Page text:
Many policymakers around the world have declared moves to an all-electric transportation future. They are providing financial and investment incentives2 to encourage businesses and the public to accelerate their transition to EVs, resulting in greater demand for charging-station infrastructure.
As electrification of the transportation infrastructure expands, some challenges remain. One of the biggest challenges is the limited range of EVs compared to conventional internal combustion engine (ICE)-powered vehicles. Although range has improved significantly over the past few years, EVs still have a shorter range than conventional vehicles, complicating long-distance travel. This limitation has led to the development of charging infrastructure, with charging stations now becoming more common along major highways and in cities. As noted in the figure below, the availability of both fast and slow public charging stations has increased around the world.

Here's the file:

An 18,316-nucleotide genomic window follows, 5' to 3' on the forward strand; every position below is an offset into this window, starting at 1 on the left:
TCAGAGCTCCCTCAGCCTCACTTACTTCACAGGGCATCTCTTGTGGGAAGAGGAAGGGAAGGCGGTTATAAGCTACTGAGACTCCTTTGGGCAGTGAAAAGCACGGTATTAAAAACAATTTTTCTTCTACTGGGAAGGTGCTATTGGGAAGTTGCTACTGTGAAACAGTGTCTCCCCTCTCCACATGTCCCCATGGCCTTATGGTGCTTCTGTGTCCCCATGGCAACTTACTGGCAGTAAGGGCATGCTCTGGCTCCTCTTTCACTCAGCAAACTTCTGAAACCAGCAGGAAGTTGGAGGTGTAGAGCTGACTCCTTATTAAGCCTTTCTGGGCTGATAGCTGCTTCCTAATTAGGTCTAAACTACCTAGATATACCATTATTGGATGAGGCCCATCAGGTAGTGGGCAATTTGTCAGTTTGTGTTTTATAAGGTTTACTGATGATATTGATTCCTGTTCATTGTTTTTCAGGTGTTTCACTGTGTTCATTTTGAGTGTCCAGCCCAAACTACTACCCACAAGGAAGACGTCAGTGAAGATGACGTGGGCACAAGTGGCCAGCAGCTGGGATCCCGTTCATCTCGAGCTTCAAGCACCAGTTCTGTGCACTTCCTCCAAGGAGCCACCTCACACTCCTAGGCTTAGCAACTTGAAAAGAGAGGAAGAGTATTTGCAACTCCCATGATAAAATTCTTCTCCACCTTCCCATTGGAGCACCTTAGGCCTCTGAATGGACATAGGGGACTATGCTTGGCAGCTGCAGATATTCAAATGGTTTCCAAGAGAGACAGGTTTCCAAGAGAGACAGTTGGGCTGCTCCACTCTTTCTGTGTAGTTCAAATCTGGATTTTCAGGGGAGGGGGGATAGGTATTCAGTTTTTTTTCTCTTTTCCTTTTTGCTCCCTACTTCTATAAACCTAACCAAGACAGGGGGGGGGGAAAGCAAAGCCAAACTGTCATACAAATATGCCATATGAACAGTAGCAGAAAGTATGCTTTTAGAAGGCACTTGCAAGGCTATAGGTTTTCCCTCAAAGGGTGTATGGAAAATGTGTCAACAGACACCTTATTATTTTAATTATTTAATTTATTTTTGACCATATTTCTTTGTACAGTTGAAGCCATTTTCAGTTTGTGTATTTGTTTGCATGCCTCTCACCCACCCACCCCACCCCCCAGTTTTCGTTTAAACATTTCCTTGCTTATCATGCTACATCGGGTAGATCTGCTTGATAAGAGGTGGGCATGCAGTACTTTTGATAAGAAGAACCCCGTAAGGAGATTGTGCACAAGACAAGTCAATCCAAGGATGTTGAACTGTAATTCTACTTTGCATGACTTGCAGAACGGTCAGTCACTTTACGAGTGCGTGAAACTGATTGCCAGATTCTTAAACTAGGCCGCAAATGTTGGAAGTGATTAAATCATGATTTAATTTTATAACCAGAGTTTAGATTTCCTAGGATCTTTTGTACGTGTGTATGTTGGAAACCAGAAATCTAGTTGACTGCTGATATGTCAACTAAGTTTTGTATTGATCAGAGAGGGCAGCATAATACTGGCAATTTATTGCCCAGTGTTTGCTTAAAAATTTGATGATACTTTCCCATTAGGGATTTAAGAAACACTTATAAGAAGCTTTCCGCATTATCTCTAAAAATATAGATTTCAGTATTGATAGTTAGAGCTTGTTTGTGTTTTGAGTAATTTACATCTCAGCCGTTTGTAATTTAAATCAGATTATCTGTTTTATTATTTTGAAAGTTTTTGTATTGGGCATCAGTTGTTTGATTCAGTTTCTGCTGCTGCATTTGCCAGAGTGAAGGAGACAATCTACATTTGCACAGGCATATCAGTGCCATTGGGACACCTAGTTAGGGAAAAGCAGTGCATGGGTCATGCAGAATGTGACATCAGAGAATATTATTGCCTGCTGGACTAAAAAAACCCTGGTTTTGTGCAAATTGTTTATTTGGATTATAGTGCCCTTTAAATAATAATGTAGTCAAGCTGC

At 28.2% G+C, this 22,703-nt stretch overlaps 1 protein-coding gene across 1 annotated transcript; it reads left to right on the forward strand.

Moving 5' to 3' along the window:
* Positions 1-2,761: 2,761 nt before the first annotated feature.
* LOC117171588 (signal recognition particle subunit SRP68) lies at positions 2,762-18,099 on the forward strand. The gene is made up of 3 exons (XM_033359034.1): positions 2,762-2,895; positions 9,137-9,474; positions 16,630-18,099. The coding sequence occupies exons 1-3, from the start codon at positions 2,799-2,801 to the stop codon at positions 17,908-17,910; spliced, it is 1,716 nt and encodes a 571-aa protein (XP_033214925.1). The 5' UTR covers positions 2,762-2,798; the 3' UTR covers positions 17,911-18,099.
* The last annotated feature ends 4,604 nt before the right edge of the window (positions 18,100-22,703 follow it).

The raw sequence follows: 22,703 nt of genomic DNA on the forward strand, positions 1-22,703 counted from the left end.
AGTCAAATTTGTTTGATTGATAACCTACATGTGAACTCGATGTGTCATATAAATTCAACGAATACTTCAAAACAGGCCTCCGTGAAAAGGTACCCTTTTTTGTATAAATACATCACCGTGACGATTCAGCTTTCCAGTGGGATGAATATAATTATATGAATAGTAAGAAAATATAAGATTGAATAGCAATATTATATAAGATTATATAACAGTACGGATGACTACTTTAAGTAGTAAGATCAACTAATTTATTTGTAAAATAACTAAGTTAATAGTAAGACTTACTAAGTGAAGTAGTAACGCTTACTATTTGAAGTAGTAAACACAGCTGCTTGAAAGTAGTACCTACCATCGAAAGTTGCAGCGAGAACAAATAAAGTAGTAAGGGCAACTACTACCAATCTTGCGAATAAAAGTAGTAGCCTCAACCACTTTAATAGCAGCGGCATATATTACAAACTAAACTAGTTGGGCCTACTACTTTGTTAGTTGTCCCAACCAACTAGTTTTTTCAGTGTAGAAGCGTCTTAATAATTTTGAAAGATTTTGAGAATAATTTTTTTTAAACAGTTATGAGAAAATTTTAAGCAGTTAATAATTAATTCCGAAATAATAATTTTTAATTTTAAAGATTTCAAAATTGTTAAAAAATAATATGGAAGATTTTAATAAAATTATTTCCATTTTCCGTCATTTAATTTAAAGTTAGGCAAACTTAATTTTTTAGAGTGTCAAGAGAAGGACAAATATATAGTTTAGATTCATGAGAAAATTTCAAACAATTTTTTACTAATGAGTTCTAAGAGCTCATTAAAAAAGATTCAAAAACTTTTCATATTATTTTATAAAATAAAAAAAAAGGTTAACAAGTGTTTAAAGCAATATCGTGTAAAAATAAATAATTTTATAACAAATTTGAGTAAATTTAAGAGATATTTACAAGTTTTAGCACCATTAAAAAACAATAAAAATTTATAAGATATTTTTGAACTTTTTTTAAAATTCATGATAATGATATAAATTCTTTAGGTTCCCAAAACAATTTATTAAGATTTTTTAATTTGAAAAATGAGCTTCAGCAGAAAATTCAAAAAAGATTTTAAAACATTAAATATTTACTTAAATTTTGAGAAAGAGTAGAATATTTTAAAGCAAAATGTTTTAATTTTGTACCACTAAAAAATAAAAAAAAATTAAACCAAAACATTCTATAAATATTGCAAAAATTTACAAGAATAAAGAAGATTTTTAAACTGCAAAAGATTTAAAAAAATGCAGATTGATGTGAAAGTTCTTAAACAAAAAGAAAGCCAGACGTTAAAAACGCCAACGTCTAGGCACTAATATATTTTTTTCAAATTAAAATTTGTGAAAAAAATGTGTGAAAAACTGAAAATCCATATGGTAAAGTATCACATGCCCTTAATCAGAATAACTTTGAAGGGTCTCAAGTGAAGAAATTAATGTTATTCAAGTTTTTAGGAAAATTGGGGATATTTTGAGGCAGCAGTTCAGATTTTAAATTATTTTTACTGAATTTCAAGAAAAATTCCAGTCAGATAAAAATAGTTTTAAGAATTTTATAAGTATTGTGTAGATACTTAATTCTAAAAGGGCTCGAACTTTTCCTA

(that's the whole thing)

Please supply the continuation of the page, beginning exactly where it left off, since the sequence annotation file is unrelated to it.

Don Tan, chief engineer for power products with Northrop Grumman and chair of the IEEE Transportation Electrification Council, states that developing a transportation infrastructure to support the electrification of vehicles is exciting to see and offers a bright future for young engineers.
Tan says, “To expand the growth of EVs beyond the current state, infrastructure must address four key areas. First, charging stations must become ubiquitous to enable drivers to reliably support daily driving, long journeys, and needs of rural locales. Next, charging infrastructure interfaces with the power grid will need to evolve. Third, battery technology must advance to ensure better efficiency. Fourth, recycling challenges must be overcome. These are all interesting problems that the next generation of engineers will have to solve.”